Now that the children’s respective characters have been established and the White Witch and what she stands for is fairly plain (that is, the destructive allure of wealth and power), it’s time for us to learn more about the other side as the plot kicks into motion.

This is yet another chapter where there are too many great pieces of dialogue to quote them all.  Seriously, Lewis is a master of dialogue – not just witty banter (there’s plenty of wit, but it’s rarely banter), but discussions that are important on multiple levels.  The infodumping in this chapter feels merited (and welcome) after all the hints not only in the last chapter, but in all of the encounters in Narnia over the past seven chapters.  Now, the Beavers are merely explaining what’s going on in Narnia in general and with Tumnus in particular.  On another level, as the children learn about Aslan, the Biblical parallels begin to take shape (because for better or worse, this is the most blatant Biblical allegory of all seven books).

“Is – is he a man?” asked Lucy.

“Aslan a man!” said Mr. Beaver sternly.  “Certainly not. I tell you he is the King of the wood and the son of the great Emperor-beyond-the-Sea.  Don’t you know who is the King of Beasts?  Aslan is a lion – the Lion, the great Lion.”

“Ooh!” said Susan.  “I’d thought he was a man.  Is he – quite safe?  I shall feel rather nervous about meeting a lion.”

“That you will, dearie, and no mistake,” said Mrs. Beaver; “if there’s anyone who can appear before Aslan without their knees knocking, they’re either braver than most or else just silly.”

“Then he isn’t safe?” said Lucy.

“Safe?” said Mr. Beaver; “don’t you hear what Mrs. Beaver tells you?  Who said anything about safe?  ‘Course he isn’t safe.  But he’s good.  He’s the King, I tell you.”

This is a theme that’s touched upon in The Lord of the Rings, too: The idea that “good” is not the same thing as “safe” (and vice versa).  Lewis’s choice to make Aslan a lion (as opposed to another Biblical animal, like a lamb) tips you off that Aslan represents the raw power that God is capable of, and reminds us that power is, by definition, not safe.

As I mentioned last time, rescuing Tumnus is the only real reason the children have stayed in Narnia as long as they have, and so it’s with this in mind that they initially agree to go see Aslan – it’s clear that he’s the only one who can possibly rescue Tumnus from the Witch’s House.

The Beavers also let them know that they’ll have their own part to play, and this is when we discover what the big deal is about four humans in Narnia – because of a prophecy regarding four thrones at Cair Paravel.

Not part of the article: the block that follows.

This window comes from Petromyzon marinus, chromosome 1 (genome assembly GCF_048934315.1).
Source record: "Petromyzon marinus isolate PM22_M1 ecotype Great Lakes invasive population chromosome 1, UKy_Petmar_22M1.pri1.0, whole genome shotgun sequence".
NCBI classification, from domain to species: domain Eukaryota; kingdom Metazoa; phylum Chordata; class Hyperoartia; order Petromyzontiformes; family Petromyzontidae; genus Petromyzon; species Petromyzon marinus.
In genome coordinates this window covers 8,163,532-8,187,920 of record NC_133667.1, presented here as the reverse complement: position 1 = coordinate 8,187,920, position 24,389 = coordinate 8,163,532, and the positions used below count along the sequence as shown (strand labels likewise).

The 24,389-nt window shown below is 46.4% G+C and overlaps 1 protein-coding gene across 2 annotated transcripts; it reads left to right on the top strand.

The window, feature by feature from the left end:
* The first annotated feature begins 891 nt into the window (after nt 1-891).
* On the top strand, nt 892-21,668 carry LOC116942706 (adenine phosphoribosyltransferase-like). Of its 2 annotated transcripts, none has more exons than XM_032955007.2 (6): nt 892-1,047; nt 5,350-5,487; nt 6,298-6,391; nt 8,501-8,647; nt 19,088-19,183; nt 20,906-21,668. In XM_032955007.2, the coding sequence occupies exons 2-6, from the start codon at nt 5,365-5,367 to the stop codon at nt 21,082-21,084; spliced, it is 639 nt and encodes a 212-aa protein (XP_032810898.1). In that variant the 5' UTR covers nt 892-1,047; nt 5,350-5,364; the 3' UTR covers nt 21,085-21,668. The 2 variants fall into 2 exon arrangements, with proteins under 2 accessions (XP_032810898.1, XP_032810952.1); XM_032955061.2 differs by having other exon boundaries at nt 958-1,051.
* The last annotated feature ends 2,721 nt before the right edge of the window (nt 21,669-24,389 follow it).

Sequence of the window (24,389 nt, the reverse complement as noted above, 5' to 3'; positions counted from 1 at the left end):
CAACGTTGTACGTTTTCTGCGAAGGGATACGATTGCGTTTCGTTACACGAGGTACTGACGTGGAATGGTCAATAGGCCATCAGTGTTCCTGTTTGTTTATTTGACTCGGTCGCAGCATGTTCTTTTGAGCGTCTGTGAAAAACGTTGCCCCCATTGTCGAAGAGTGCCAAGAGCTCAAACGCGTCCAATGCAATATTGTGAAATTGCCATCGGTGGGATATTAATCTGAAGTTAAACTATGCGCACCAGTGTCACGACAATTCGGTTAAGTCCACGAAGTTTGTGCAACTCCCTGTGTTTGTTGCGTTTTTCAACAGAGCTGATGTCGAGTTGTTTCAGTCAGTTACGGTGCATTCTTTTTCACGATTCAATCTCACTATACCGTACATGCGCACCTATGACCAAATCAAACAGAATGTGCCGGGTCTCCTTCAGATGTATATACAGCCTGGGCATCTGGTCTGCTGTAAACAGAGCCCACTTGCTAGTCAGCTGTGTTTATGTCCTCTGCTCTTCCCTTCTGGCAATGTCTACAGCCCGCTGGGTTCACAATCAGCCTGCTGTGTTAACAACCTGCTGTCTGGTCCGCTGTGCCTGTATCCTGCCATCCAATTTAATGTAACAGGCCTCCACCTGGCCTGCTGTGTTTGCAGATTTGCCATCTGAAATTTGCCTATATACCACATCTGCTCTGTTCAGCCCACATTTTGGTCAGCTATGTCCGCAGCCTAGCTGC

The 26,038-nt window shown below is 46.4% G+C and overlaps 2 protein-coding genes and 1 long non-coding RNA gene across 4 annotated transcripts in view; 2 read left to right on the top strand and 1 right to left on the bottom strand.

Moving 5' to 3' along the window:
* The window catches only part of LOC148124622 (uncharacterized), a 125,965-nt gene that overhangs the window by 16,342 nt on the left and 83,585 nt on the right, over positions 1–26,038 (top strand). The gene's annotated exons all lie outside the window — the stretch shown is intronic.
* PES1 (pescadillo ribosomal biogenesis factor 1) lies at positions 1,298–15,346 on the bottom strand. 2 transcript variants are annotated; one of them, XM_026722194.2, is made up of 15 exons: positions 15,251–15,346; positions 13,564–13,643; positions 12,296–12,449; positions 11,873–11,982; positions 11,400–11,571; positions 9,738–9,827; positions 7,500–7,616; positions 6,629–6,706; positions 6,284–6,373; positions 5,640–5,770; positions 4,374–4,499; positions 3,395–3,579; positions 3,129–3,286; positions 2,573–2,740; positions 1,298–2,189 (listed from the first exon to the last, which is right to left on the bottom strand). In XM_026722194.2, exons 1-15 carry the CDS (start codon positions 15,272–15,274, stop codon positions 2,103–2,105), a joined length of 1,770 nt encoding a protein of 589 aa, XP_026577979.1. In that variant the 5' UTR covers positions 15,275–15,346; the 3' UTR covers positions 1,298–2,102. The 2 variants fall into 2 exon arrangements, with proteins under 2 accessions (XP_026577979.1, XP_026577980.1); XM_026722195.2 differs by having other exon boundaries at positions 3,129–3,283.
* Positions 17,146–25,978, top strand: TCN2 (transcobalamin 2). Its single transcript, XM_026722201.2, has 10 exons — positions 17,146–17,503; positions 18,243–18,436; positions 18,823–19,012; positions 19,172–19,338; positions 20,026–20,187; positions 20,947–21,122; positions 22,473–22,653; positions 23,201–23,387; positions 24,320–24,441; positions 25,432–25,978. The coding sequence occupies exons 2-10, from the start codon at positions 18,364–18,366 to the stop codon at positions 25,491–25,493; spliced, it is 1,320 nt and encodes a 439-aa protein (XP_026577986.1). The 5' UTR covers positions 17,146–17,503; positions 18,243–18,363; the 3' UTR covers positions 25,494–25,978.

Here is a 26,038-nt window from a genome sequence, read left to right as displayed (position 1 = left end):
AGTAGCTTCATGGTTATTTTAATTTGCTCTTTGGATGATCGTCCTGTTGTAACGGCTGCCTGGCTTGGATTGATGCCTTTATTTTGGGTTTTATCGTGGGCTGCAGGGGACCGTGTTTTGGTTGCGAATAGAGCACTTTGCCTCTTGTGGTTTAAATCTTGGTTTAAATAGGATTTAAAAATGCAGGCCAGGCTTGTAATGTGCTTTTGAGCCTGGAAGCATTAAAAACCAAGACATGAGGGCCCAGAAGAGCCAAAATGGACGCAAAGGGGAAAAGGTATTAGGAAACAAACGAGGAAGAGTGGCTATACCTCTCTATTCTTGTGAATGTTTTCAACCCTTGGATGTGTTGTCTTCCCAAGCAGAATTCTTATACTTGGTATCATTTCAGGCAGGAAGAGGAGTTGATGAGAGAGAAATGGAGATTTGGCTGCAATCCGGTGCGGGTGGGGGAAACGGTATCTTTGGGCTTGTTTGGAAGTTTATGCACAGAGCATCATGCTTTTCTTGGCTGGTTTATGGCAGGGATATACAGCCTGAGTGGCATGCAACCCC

When Adam’s flesh and Adam’s bone

Sits at Cair Paravel in throne,

The evil time will be over and done.

Of course, this leads Peter to ask whether the Witch herself is human, and it turns out she isn’t.  She’s a Daughter of Lilith, so to speak (“Adam’s first wife”, apparently – I’m sure it has some sort of roots in some mythology or other, because Narnia is essentially a mythological melting pot, but I honestly have no clue on this one).

This conversation might have been very helpful for Edmund to hear, but it seems that he’d already tuned out (at the very least) by this point and started to sneak away to go see the White Witch.  Edmund tends to be compared to Judas (he goes off to betray them after supper, for crying out loud), and while that’s undeniably an intentional parallel (this is meant to set up the Aslan/Christ allegory for the rest of the series, after all), it’s only fair to say that, well, he’s only a kid.  Every kid makes mistakes while they’re growing up, sometimes even huge mistakes with awful consequences that they never expected or intended to happen.  It’s particularly interesting because I get the feeling that Lewis put more of himself into Edmund than Peter.

Anyhow, this chapter makes it obvious that not only is Aslan the true King of Narnia, but the four children are destined to help overthrow the false queen and eventually rule Narnia themselves.  Then Edmund just has to go and throw a wrench into everything, but at least the Beavers managed to deduce his plan.  So Peter, Susan, Lucy, and the Beavers hurry away from the dam and toward their rendezvous with Aslan, now far more concerned about getting Edmund back than anything else.

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